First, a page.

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Artificial insemination of cattle

Quick facts

  • Review the reproductive anatomy of the cow, heat detection, semen handling and the process to breed the cow to prevent common mistakes.
  • First-time conception rate in virgin heifers should be 55% or more.
  • For lactating cows, the goal should be a conception rate of 40% or more.
  • Semen should be thawed at 95°F for 45 seconds.
  • Use your left hand in the rectum and right hand to guide the insemination gun regardless of your dominant hand.
  • Slowly deposit semen - it should take about 5 seconds.
  • After breeding is complete, re-check that the desired bull was used for the mating.

Herd breeding goals

In virgin heifers, a reasonable goal is a first-time conception rate of 55% or more, or fewer than 1.8 services per conception.

For lactating cows, the goal should be a conception rate of 40% or more, or fewer than 2.5 services per conception.

Getting the cow ready

First and foremost, the cow must be ready to be bred. This can be determined by noting signs of estrus or based off a timed synchronization program.

Properly restrain the cow when it is time to breed; it is important for both the cow’s and inseminator’s safety. Pick a place that is easy to use and is familiar to the cow to reduce the stress of the situation.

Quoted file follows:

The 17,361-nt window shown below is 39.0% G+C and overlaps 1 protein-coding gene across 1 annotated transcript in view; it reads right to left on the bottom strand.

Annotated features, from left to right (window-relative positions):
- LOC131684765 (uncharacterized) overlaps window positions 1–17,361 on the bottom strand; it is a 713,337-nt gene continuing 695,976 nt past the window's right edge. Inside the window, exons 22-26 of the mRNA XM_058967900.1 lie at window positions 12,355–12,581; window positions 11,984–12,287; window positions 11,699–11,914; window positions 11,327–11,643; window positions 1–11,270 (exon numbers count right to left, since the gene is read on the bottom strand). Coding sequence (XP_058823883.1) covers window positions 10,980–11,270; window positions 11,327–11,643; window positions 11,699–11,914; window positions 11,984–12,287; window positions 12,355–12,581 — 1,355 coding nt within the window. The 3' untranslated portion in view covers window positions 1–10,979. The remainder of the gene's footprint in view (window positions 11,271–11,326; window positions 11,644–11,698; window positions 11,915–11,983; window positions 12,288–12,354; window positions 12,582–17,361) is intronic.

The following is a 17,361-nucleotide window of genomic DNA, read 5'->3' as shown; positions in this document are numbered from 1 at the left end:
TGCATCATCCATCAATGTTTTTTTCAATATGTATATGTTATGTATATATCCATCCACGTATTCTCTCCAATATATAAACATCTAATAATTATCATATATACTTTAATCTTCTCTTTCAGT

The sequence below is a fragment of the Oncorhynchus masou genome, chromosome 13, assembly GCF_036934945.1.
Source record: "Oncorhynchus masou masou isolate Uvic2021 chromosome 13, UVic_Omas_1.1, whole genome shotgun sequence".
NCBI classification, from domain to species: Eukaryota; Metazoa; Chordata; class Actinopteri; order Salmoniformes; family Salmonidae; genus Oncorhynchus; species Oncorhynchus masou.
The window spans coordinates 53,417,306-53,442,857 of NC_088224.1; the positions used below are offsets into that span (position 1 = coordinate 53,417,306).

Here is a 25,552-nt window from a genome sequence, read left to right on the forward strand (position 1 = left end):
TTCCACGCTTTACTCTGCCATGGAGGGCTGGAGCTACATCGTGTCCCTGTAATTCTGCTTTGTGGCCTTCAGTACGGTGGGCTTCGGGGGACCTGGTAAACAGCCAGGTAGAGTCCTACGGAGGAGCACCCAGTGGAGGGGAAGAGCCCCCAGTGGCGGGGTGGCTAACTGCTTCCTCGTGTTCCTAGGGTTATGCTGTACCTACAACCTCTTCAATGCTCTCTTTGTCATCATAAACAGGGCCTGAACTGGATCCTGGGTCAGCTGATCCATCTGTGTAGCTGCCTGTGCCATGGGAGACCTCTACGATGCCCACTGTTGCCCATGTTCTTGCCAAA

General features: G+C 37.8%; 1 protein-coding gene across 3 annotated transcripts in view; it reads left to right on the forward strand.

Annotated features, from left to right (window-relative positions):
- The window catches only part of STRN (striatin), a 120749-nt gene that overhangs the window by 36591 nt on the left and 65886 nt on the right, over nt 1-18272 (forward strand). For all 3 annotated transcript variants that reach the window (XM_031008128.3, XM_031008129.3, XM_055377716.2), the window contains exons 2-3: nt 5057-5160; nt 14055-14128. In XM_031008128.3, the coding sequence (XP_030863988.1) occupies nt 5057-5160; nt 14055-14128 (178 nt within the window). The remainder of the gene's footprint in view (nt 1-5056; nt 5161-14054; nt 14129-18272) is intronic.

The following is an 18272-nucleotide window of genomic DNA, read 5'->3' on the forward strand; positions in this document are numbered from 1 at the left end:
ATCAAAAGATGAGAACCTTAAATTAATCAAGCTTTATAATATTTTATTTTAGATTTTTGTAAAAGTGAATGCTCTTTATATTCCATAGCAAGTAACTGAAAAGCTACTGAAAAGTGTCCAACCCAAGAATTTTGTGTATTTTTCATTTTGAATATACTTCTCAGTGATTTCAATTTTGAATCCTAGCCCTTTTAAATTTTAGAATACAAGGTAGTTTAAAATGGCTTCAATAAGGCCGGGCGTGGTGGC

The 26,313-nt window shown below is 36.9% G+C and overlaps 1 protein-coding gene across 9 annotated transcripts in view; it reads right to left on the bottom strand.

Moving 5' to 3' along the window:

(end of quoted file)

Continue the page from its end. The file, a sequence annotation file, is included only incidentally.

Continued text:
Proper semen handling

Store insemination supplies and semen tanks in a clean and dry location at all times. Keep accurate records as to semen location within the semen tank and the number of units available.

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Breeding the cow

It is recommended to use your left hand in the rectum and right hand to guide the insemination gun regardless of your dominant hand. Use a new breeding glove for every insemination.

  1. Lubricate the glove with mineral oil or a commercial A.I. lubricant.
  2. Let the cow know that you are there by gently patting her on the rump or talking in a soft voice. Enter the rectum by forming a cone like shape with your fingers. Gently palpate the cow and remove any excess manure.
  3. Place the tail on the back side of your left arm so that it is not in the way during insemination.
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Karen Johnson, Extension educator

Reviewed in 2020

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